The cascade of events that escalated the civil war in Yemen signals a repositioning by key regional powers. Indeed the conflict brings into sharp relief some of the perceived and actual interests at stake for key players, including the Sunni Arab monarchies in the Arabian Gulf, the rulers of Iran, and outside guarantors like Russia and the United States. But this volatile and vulnerable period has an upside: by laying bare some of the fears and ambitions of key regional actors, the turmoil invites governments with the potential for good offices to organize several different diplomatic initiatives. At worst, they will amount to a little more talk in a region that does not experience enough, at least between adversaries. At best, multilateral and bilateral diplomatic initiatives can serve as life-saving palliatives for the immediate catastrophe in Yemen and also potentially as vehicles to curtail the conflict and begin a long process (with admittedly long odds) of creating a nonmilitary forum to resolve regional tensions.
Absent a sharp change of direction soon, the war in Yemen risks following the same course as Syria’s: devolving into an unwinnable and destabilizing stalemate, shredding national well-being for Yemen and prestige for outsiders who thought they could determine the conflict’s course.15 Because the regional external stakeholders in the Yemen war are concurrently implicated in Syria’s, it is worth trying to persuade them to change course in Yemen before it is too late. Paradoxically, some of the same players that have been ineffective or malignant in Syria could play a positive role in calming tensions in Yemen, perhaps because their own prestige is not yet on the line. The United States, Russia, the United Arab Emirates and the United Nations are obvious candidates to serve as early diplomatic brokers.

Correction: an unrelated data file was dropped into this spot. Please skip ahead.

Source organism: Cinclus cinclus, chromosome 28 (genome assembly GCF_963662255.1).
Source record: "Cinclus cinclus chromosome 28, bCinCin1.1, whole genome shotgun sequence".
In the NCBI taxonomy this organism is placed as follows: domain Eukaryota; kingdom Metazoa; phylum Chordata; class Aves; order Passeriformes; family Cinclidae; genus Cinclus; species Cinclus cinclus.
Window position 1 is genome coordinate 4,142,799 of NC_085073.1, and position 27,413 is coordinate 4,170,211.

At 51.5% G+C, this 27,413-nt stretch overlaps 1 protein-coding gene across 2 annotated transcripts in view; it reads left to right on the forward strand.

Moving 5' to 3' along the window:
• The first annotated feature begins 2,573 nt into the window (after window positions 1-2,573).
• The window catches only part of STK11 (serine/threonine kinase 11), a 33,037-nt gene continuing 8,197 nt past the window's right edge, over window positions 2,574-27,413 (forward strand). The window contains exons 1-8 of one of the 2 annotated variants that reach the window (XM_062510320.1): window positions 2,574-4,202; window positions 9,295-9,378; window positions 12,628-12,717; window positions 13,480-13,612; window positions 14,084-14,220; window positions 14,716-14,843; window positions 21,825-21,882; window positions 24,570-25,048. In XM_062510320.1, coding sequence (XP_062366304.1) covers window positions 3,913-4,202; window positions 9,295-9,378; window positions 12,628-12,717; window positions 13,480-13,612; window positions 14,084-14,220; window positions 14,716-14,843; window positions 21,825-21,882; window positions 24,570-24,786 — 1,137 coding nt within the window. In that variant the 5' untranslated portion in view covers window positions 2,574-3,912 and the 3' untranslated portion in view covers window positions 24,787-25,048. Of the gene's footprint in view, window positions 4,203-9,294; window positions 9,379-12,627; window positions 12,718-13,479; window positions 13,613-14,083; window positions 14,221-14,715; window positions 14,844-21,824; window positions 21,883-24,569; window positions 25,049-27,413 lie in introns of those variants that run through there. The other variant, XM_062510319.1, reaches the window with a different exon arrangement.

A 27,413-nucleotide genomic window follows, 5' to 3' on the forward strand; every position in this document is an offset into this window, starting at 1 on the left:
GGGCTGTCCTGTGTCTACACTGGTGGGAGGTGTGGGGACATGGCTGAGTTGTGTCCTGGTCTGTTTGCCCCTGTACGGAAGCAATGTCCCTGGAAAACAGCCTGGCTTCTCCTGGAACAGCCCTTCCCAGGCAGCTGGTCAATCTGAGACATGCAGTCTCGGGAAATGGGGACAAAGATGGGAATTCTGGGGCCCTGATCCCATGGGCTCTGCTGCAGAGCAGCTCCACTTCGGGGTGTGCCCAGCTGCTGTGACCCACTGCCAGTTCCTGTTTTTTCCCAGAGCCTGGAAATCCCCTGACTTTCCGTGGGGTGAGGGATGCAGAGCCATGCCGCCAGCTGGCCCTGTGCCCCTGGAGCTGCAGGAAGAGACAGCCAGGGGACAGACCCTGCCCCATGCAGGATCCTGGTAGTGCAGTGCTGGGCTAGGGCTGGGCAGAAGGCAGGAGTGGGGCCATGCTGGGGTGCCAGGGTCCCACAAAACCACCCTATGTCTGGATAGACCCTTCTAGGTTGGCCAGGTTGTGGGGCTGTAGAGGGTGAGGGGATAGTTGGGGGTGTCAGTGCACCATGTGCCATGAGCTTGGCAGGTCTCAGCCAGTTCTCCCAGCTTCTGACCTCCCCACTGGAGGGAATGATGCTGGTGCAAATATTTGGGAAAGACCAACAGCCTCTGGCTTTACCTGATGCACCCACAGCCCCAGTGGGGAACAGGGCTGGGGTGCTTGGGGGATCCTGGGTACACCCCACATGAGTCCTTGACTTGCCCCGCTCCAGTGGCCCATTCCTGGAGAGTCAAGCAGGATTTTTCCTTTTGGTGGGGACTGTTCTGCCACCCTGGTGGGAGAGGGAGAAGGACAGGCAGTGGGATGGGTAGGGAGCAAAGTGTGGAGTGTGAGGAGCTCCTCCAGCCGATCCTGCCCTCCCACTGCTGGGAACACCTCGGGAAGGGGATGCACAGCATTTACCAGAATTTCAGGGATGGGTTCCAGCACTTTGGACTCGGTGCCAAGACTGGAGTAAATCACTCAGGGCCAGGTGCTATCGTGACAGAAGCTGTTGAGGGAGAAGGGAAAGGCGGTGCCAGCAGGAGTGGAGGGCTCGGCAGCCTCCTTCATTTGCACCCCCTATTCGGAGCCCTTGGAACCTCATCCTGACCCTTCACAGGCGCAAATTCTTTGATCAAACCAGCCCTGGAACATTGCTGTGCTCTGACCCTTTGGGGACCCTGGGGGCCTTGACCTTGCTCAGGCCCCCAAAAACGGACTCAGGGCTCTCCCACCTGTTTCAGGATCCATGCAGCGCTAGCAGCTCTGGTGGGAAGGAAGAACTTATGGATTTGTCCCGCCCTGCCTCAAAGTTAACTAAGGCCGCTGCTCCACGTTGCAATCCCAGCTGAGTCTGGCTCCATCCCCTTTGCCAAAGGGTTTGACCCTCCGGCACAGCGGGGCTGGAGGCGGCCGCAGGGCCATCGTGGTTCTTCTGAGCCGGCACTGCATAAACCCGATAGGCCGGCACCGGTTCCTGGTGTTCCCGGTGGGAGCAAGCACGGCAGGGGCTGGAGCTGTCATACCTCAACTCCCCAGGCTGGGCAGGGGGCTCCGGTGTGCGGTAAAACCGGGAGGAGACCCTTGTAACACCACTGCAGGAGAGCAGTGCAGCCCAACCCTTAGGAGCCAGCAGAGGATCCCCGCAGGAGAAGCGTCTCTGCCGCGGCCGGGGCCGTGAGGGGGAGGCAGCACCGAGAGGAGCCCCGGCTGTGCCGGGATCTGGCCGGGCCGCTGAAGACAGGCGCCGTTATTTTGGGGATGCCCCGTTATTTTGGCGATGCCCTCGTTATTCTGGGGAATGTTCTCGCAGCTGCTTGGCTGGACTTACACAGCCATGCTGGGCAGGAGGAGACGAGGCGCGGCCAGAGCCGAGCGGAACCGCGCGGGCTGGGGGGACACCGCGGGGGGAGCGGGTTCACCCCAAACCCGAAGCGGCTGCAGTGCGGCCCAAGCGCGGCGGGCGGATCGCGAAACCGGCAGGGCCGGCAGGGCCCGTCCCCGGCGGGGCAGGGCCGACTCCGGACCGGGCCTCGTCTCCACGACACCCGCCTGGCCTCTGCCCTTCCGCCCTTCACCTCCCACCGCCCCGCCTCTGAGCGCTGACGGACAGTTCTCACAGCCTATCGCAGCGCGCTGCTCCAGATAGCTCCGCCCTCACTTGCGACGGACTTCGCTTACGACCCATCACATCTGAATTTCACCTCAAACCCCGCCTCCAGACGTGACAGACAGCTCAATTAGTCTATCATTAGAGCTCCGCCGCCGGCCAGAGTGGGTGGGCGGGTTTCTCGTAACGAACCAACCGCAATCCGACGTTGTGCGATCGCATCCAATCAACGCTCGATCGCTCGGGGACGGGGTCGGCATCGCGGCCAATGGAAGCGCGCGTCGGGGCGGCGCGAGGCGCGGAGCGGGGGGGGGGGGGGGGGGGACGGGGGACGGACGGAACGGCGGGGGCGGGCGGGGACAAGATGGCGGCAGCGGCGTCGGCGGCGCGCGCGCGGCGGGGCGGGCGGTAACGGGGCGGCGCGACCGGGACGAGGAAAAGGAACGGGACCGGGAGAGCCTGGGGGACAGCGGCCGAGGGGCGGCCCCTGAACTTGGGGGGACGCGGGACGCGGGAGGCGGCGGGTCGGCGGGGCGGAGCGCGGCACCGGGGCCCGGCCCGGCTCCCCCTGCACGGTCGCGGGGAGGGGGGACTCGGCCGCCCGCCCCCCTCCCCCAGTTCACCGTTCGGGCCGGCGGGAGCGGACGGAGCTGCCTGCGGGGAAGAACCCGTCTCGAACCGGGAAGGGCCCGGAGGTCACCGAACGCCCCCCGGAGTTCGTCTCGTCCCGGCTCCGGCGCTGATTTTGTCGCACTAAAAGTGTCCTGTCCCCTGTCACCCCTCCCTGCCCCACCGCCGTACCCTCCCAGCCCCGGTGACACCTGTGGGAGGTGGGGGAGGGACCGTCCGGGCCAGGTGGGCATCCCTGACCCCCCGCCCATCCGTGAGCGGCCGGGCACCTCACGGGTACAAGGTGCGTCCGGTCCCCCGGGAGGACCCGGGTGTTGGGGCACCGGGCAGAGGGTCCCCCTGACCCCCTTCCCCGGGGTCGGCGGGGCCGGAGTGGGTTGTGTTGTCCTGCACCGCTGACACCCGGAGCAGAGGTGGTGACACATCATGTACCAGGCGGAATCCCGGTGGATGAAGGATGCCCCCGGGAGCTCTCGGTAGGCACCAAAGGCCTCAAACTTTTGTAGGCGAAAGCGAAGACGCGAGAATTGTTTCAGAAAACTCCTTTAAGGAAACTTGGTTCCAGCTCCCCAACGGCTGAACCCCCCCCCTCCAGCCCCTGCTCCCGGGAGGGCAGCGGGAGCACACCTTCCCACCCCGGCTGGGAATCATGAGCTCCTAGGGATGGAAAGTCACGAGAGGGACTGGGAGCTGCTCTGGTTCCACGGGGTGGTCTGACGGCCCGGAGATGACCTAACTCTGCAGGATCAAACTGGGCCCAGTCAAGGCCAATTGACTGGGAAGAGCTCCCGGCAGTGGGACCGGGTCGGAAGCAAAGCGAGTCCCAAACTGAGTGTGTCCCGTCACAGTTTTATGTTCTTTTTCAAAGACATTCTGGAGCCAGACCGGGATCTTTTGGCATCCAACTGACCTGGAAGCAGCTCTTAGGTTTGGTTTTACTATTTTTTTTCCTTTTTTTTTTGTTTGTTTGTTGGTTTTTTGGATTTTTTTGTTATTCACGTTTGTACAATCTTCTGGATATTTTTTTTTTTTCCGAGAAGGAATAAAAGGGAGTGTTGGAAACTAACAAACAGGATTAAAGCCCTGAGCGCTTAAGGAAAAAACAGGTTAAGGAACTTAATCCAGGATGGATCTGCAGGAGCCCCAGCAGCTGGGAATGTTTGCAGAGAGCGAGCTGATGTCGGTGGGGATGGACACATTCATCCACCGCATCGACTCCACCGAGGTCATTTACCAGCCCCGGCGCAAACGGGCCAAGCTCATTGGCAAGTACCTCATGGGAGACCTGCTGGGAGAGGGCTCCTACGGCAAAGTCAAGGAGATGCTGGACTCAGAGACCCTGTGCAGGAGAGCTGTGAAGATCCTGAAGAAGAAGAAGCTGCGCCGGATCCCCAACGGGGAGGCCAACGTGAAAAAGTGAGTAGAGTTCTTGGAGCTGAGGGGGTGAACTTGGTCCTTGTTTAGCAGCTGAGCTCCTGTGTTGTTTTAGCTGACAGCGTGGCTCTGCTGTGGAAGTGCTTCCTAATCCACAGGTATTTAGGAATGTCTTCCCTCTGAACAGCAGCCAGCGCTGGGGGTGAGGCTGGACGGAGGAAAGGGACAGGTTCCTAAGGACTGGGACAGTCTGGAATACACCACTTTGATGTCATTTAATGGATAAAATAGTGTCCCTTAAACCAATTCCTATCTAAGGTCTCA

Existing diplomatic outreach has reaped some benefits. The UN appointed a new envoy on April 25 and helped negotiate a humanitarian ceasefire in May.16 The United States government has met with both sides of the conflict inside Yemen, and it has been adept at simultaneously managing multiple aspects of the diplomatic crisis. The talks in Geneva that begin on June 14 hold some basic promise but fail to include all the necessary actors.17 A concerted diplomatic push could be catalyzed by comparatively level-headed players, such as the United Arab Emirates, the United States, and the United Nations, and could make use of problematic but potentially useful forums such as the Organization of the Islamic Conference, the Gulf Cooperation Council, and the Arab League. The aim would be to begin a diplomatic process that would include, even at a remove, both Saudi Arabia and Iran, and which would have at least a prospect of serving as an avenue to address the bedrock security concerns undermining regional security and driving the Yemen war. Any diplomatic effort to reduce tension between those two nations must take into account their stakes throughout the region.
Iran is enjoying a moment of expanding regional influence, but one that it perceives as under constant threat. It has made headway in negotiating a nuclear framework agreement with the United States and Europe, but it has suffered extensive economic isolation under sanctions.18 Iran has outsized influence over Iraq’s government, but that government has porous control over its own territory and can barely maintain a fiction of national sovereignty over Kurdish and Sunni areas.